Vale Tax Appeal Suspended as Justice Requests Revision

Vale SA, the world’s biggest iron-ore miner, had its appeal of a 30.5 billion-real ($13.3 billion) government tax claim suspended by Brazil’s Superior Court as the deadline approaches for an out-of-court settlement.

Justice Ari Pargendler, one of five presiding judges, asked to revise the case in a session today in Brasilia. The request followed Justice Napoleao Maia’s proposed approval, Justice Sergio Kukina’s rejection and Justice Benedito Goncalves abstinence. Vale shares fell the most since July.

The case, in which the Rio de Janeiro-based miner is arguing that earnings from foreign operations can’t be taxed in Brazil if they were paid abroad, probably will resume next week, Roberto Duque Estrada, a lawyer for the company, said from the tribunal. That would be after a Nov. 29 deadline for companies to accept a government proposal to scrap fines, interest and legal charges if they agree to pay in one tranche or reduce taxes and interest if they settle in installments.

“The market already priced in this dispute and just wants it to be over,” Leonardo Brito, an analyst at hedge fund Teorica Investimentos, said by telephone from Rio before today’s suspension. “This and the new set of mining rules that Brazil is establishing are pending like swords over the company’s head.”

Brazil’s biggest exporters including Vale and brewer Cia. de Bebidas das Americas are fighting a total of 75 billion reais in tax claims on profit of foreign subsidiaries, the country’s tax agency said Oct. 10.

Settlement Offer

In Vale’s case, the dispute amounts to 30.5 billion reais for the 1996-2008 period including fines and interest, according to an April 2 company filing. Tax authorities may also file claims for the period starting 2009, Vale said.

Vale, which has been battling the tax claims for more than a decade, was waiting for the court ruling before deciding on the government settlement offer, a person with knowledge of the case told Bloomberg News last month. Chief Executive Officer Murilo Ferreira told reporters Nov. 7 that Vale has enough time to make a decision on a possible settlement before the deadline.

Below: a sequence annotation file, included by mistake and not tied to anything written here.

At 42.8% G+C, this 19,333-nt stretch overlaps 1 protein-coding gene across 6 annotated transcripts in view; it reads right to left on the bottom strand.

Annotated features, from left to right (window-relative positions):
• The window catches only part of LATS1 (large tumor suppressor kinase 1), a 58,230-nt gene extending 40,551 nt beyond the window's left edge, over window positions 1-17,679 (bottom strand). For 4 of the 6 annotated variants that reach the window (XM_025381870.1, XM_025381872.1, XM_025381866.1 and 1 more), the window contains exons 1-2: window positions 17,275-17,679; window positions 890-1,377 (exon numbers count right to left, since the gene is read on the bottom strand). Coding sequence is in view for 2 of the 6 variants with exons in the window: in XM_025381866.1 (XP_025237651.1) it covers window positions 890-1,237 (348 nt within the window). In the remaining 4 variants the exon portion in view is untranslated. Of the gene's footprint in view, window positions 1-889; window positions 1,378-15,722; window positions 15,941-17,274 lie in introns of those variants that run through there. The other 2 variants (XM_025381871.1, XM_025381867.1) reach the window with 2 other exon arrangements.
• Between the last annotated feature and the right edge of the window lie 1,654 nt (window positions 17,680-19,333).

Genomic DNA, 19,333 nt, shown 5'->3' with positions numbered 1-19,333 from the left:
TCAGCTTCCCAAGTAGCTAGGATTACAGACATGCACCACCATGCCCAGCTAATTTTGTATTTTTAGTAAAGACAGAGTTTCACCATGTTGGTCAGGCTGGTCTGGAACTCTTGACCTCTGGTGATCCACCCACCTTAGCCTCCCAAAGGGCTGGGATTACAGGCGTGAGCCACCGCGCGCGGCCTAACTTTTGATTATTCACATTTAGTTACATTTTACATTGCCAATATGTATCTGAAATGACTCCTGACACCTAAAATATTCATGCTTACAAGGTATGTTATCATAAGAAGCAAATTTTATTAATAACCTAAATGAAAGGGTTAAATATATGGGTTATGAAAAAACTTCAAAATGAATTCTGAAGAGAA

A revised mining code for exploration in Brazil has been sent to Congress for approval.

The tax dispute has been weighing on Vale’s shares, which have underperformed its main rivals this year. The stock slumped 3.4 percent to to 30.87 reais in Sao Paulo, extending this year’s decline to 25 percent. BHP Billiton Ltd., the world’s largest mining company, advanced 1.9 percent this year and Rio Tinto Group, the second-biggest, fell 11 percent in the period.

Partial Victory

Brazil’s Supreme Court decided in April to reassess the subsidiaries tax case, prolonging the dispute. At the time Vale obtained a partial victory when the court ruled taxes on foreign profit can’t be applied before 2002, reducing the company’s potential claims by as much as 1.47 billion reais.

While the dispute may give Vale liabilities of as much as $10 billion, the companies are seeking additional benefits from the government, HSBC Holdings Plc said in a Nov. 11 client note.

“The companies are still negotiating for a better deal, which could result in lower impacts,” HSBC analysts Leonardo Correa and Luiz Fornari wrote. “There are still many doubts about how income taxes on foreign subs will be treated going forward, but our sense is that most investors already assume a higher effective tax rate in the long run.”

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